Many of the concepts and practices of data warehousing have existed for years, but it is only within the last few years that the term has acquired "buzz word" status. While it is true that software is available for automating some of the data warehouse processing, beware of vendors who try to sell you a data warehouse. A data warehouse is not a product. It is a model of your data, put together in such a way that it answers your business questions.

According to this definition, a data warehouse is different from an operational database in 4 important ways.

Data Warehouse Operational Database
subject oriented application oriented
integrated multiple diverse sources
time-variant real-time, curren
nonvolatile updateable
  • It is application oriented
  • Data comes from multiple diverse sources
  • It holds current, real-time data values
  • It is updateable
  An operational database is designed primarily to support day to day operations. A data warehouse is designed to support strategic decision making.
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  DW5 Importance of Data Warehousing

DW5 Importance of Data Warehousing


  So is data warehousing important? Well the obvious answer is yes! But why? Why is data warehousing considered to be so vital? One of the reasons is that it is seen as part of the answer to information overload.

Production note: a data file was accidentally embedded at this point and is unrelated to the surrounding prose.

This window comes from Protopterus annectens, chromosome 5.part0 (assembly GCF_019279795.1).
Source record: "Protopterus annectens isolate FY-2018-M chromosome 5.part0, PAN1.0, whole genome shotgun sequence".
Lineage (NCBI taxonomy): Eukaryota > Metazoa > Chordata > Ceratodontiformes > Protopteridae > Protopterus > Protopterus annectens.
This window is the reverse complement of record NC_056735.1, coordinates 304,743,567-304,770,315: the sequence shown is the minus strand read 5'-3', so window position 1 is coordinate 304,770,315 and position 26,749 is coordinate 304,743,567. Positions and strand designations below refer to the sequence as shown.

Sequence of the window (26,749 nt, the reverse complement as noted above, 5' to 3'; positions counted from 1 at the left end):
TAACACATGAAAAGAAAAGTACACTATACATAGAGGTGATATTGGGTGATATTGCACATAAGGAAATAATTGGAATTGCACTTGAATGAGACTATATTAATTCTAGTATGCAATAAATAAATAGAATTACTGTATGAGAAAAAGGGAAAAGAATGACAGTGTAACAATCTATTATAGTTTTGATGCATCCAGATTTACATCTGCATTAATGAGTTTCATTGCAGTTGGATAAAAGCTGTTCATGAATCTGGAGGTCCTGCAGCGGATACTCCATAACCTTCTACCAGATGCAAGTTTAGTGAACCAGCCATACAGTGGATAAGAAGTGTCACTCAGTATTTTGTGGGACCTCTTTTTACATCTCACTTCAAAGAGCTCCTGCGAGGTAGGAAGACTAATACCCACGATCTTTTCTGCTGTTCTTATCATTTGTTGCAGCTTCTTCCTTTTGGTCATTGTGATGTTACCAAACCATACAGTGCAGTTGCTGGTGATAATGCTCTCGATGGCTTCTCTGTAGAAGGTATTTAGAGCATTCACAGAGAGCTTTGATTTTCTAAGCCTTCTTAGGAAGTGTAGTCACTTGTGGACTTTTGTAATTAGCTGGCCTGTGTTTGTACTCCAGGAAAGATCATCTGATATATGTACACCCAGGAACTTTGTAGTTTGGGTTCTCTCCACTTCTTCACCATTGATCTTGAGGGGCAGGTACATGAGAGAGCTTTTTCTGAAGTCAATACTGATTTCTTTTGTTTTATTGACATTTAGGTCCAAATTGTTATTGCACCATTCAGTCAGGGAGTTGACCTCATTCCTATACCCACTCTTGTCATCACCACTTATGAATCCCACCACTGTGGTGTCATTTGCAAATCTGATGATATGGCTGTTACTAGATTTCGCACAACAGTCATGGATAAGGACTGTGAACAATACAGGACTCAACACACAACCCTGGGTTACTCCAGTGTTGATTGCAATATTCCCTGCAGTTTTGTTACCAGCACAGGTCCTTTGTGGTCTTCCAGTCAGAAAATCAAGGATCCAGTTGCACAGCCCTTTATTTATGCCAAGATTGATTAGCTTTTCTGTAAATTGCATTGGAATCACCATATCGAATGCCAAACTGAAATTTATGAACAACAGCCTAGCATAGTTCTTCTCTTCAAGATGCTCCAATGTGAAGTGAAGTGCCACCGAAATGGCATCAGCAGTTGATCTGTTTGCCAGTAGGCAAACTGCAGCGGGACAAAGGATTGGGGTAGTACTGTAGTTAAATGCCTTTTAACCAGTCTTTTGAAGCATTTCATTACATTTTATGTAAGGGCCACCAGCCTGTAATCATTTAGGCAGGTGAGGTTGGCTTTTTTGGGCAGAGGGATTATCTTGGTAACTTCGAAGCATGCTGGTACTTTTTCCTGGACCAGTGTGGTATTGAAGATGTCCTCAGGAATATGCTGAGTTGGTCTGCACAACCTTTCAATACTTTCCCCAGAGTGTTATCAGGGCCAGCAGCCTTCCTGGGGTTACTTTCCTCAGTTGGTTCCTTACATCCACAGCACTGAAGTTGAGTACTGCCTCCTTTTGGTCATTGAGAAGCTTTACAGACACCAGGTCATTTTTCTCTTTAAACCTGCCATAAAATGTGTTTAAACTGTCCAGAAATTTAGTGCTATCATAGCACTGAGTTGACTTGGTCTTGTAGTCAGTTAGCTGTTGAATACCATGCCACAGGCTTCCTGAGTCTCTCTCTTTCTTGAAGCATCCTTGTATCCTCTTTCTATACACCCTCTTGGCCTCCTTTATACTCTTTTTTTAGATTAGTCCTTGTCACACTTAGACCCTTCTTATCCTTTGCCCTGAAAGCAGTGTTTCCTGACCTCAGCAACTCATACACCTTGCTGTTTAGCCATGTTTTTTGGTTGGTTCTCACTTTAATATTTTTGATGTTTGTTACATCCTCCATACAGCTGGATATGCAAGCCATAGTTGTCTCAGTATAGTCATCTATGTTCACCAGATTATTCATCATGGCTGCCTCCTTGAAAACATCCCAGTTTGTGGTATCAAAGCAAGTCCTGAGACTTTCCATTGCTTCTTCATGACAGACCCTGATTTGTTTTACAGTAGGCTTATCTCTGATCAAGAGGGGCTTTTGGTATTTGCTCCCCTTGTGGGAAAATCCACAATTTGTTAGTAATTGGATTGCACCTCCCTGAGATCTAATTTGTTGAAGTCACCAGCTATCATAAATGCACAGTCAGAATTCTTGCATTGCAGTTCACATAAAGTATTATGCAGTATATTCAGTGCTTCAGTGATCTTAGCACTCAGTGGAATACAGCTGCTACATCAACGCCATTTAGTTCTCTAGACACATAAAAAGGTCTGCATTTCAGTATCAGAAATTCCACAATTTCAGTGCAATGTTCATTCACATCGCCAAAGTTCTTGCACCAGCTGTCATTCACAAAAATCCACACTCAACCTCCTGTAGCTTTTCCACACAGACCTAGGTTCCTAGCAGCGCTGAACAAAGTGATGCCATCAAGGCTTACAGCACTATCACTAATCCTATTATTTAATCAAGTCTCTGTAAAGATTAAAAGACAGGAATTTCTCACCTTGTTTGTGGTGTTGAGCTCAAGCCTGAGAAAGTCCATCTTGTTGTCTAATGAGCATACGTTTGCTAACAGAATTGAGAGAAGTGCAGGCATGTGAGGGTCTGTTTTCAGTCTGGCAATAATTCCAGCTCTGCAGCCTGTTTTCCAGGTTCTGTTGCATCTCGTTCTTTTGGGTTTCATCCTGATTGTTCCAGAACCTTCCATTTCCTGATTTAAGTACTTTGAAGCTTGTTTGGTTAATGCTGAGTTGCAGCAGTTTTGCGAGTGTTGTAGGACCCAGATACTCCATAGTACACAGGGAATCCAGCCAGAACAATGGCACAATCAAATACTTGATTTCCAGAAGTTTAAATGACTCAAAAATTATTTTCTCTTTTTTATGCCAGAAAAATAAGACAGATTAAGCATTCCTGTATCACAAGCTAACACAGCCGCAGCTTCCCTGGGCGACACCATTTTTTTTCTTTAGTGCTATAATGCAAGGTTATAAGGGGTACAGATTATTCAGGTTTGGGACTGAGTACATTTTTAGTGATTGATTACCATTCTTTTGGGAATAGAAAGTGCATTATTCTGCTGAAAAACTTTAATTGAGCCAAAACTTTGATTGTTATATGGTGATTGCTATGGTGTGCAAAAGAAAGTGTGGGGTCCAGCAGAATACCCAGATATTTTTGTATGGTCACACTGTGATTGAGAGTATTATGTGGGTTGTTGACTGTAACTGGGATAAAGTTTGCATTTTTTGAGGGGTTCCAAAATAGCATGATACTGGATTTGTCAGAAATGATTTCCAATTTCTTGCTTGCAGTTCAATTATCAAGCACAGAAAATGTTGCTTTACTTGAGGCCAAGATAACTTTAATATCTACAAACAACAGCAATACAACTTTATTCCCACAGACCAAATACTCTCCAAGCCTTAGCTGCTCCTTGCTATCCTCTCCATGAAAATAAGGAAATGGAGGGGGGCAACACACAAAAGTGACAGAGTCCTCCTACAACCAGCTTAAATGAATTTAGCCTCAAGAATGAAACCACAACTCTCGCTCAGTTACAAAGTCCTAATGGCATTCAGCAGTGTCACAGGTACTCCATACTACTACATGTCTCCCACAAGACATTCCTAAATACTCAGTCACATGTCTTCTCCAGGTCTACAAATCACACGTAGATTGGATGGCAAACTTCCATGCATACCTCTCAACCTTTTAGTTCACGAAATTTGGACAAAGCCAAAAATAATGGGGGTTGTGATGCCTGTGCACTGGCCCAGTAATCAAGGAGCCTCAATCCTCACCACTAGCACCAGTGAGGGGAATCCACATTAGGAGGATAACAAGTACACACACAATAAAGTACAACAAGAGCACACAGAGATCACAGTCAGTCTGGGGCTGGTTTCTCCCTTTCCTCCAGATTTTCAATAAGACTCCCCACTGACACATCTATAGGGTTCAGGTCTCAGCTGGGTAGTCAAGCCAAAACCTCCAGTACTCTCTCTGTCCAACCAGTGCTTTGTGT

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  But the definition itself gives some of the reasons why data warehousing is important.

It is subject oriented
Data is arranged by subject rather than by application, and is more intuitive for users to navigate.

It is Integrated
One of the initial motivations for this data warehousing project at Avondale College was that we had multiple, diverse sources of data, and integrating them into a single administrative suite was known to be a long term project for which there was neither the staff, the funds nor the time. Many information needs were not being met, and the integration imposed by a data warehouse was seen as very appealing.

It is Time-variant
Data snapshots taken at times that are significant to the decision making process make it possible to analyze trends over time. While it is true that operational systems maintain some history (such as permanent academic records), it is usually not sufficient for trend analysis except in very specific cases. A typical example is to monitor the numbers of applications received, accepted and rejected, and the number who actually enroll. Snapshots can be taken at specified points in time over the months, weeks and days leading up to and immediately following registration. These can be plotted over recent years, and provide one way to assess the impact of promotional programs, changes in course offerings, changes in government regulations. This can readily indicate areas where further analysis is warranted.

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  In addition to the points highlighted in the definition, a data warehouse is designed to be accessible with end-user tools, and this allows ad hoc reporting and analysis by end-users.